U.S. House Representative Earl Blumenauer (D-OR) and eight bipartisan Congressional cosponsors on Tuesday introduced the “Veterans Equal Access Act,” marking a concerted federal effort to allow our country’s veterans to become medical marijuana patients in states where it’s legal.
The bill, which is modeled after similar legislation introduced in November, would simply allow Veterans Affairs (VA) physicians to discuss and recommend medical marijuana to their patients, a right enjoyed by physicians outside of the VA system.
“Post traumatic stress and traumatic brain injury can be more damaging and harmful than injuries that are visible from the outside,” said Rep. Blumenauer in a prepared statement. “And they can have a devastating effect on a veteran’s family. We should be allowing these wounded veterans access to the medicine that will help them survive and thrive, including medical marijuana — not treating them like criminals and forcing them into the shadows. It’s shameful.”
The Veterans Equal Access Act is cosponsored by a balanced mix of eight members on each side of the aisle, including Representatives Dana Rohrabacher (R-CA), Walter Jones (R-NC), Justin Amash (R-MI), Tom Reed (R-NY), Richard Hanna (R-NY), Dina Titus (D-NV), Sam Farr (D-CA) and Jared Polis (D-CO).In 2011, the Veterans Health Administration (VHA) issued a directive which said, “VHA policy does not administratively prohibit Veterans who participate in State marijuana programs from also participating in VHA substance abuse programs, pain control programs, or other clinical programs where the use of marijuana may be considered inconsistent with treatment goals.”
However, in addition to giving wide discretion to continue discrimination against veterans, the policy also forbids VA physicians from issuing medical marijuana recommendations to their patients.
For many veterans, their VA physician is their primary care physician and they have no need to go outside of the VA system for health care. In fact, since more than a million U.S. veterans are at risk of homelessness due to poverty, they don’t have the option to pay for private physicians in order to meet their health care needs.
As a result, veterans are either denied critical pain medication and other pharmaceuticals because of their medical marijuana use, or they are forced by their VA physicians to go without an important and adjunct therapy.
“Millions of Americans suffer from PTSD and chronic pain, but our veterans are even more adversely affected by these conditions, and yet we fail to treat them with the same level of respect,” said Mike Liszewski, Government Affairs director with Americans for Safe Access, a medical marijuana advocacy group. “Veterans must be given the same rights and health care options that we give other Americans, especially where medical marijuana is concerned.”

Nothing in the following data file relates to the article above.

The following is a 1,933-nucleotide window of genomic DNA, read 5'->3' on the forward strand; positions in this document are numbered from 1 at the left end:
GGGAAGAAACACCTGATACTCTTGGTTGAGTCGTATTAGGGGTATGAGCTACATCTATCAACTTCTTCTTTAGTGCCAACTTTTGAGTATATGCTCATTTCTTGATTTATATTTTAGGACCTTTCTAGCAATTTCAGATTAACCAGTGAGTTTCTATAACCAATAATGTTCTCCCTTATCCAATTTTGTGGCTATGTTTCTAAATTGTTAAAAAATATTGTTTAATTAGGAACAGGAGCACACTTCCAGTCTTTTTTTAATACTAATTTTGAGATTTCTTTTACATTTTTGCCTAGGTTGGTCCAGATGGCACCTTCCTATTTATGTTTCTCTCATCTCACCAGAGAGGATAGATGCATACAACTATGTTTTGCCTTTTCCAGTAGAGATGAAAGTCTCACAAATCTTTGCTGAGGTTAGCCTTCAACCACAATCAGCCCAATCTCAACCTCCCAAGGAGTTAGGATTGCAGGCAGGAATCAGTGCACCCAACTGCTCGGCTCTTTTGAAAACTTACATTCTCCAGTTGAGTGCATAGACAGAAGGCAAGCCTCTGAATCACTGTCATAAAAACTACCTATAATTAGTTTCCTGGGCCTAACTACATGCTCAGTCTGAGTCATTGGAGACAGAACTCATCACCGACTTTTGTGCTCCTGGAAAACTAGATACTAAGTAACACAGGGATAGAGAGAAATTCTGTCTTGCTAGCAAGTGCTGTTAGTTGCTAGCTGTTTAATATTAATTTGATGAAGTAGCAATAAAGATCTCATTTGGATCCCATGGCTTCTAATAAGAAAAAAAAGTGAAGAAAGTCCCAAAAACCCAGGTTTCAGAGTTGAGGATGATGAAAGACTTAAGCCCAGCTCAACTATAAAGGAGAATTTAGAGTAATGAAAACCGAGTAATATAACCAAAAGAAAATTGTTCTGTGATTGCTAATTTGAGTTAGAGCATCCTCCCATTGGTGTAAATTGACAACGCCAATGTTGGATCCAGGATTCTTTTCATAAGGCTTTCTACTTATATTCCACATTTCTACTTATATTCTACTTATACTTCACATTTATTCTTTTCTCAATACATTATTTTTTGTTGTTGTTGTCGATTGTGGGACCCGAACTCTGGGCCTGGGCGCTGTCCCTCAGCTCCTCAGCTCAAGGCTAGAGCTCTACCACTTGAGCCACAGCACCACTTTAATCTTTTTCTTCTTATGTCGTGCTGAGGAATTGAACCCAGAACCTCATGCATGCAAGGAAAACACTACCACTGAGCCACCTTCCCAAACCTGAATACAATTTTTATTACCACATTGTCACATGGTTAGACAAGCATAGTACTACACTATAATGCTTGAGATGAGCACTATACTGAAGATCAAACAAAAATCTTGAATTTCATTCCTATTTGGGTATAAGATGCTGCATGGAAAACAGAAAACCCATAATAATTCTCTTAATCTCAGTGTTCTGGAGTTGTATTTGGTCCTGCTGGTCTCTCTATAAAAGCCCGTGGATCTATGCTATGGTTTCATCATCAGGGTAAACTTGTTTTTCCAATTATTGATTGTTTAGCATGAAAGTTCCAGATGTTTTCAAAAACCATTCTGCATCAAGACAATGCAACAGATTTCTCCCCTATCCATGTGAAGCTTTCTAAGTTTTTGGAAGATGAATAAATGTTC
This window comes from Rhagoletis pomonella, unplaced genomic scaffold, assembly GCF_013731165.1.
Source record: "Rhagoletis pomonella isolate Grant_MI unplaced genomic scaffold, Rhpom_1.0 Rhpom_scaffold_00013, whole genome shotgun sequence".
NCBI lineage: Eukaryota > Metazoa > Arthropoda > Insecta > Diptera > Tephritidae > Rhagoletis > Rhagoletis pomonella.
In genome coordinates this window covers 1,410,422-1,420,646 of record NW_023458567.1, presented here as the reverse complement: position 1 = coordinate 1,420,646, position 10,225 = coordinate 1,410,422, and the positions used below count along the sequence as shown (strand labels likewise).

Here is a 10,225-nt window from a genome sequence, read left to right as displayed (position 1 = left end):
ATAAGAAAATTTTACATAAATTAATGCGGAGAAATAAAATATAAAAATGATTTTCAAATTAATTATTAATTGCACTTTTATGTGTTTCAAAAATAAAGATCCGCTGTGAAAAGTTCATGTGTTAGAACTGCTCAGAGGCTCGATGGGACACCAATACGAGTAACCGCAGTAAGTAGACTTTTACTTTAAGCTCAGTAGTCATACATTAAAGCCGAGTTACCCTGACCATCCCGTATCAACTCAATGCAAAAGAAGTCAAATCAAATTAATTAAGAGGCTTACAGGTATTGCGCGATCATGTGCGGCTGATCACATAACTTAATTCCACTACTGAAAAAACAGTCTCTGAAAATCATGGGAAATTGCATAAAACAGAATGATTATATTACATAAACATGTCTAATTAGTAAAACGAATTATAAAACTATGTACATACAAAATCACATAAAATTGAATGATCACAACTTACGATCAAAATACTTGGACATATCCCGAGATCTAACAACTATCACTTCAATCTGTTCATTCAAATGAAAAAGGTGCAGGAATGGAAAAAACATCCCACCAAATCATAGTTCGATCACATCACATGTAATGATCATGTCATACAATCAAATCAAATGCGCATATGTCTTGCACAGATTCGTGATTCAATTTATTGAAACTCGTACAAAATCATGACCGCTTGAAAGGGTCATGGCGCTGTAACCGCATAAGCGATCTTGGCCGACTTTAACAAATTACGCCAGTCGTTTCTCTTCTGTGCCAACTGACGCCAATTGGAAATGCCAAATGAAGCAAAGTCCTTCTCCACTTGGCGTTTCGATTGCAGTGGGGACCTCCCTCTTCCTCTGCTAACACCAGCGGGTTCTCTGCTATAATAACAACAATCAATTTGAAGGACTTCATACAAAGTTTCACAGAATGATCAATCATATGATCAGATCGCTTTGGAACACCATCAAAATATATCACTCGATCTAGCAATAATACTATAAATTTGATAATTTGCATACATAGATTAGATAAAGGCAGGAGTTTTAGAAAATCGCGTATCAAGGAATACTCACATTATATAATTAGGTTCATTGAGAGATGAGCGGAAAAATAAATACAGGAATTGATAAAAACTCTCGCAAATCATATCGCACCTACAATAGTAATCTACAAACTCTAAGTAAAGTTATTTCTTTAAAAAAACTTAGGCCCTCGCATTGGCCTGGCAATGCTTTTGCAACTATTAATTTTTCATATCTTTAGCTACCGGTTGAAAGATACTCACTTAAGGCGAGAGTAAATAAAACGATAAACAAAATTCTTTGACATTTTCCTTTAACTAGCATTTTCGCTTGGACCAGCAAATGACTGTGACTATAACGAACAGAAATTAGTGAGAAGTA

“Veterans For Medical Cannabis Access applauds Congressman Blumenauer for standing up for the doctor-patient relationship by re-introducing the Veteran’s Equal Access Amendment,” said Veterans for Medical Cannabis director Michael Krawitz. “In every state of our union, disabled United States military Veterans stand to gain from this legislation because every veteran deserves the best medical care. This requires an open discussion of all treatments available. We trust our doctors to prescribe morphine; we should also trust them to appropriately recommend cannabis.”
“The men and women who served in Iraq and Afghanistan have made tremendous sacrifices for our country,” said Dan Riffle, director of federal policies for the Marijuana Policy Project (MPP). “They deserve every option available to treat their wounds, both visible and hidden. If VA doctors are confident that medical marijuana would improve their patients’ quality of life, they should be able to recommend it to them in states where it’s legal.”
“Republicans are really stepping up on this issue, as evidenced by the list of co-sponsors,” Riffle said. “Medical marijuana is becoming a bipartisan issue on Capitol Hill, which makes sense given the level of public support behind it. This isn’t about being liberal or conservative — it’s about being sensible and compassionate.”
Researchers were granted permission last year to study the effects of medical marijuana on post-traumatic stress disorder (PTSD). However, the study has been plagued with setbacks, including the University of Mississippi, the sole supplier of research-grade cannabis in the U.S., saying it was unable to provide the requested strains, as well as the untimely and questionable firing of lead researcher Dr. Sue Sisley from the University of Arizona.
A study published this month in the Annals of Epidemiology found that the suicide rate among veterans returning from Iraq and Afghanistan is 50 percent higher than the national average. A study published last year in the American Journal of Public Health found that in states that passed medical marijuana laws there was a subsequent statistically significant reduction in suicide rates.
In March of last year, the Journal of Psychoactive Drugs published a study that found participants who used inhaled marijuana reported an average of 75 percent reduction in PTSD symptoms.
For More Information
Veterans Equal Access Act: http://www.safeaccessnow.org/veterans_equal_access_act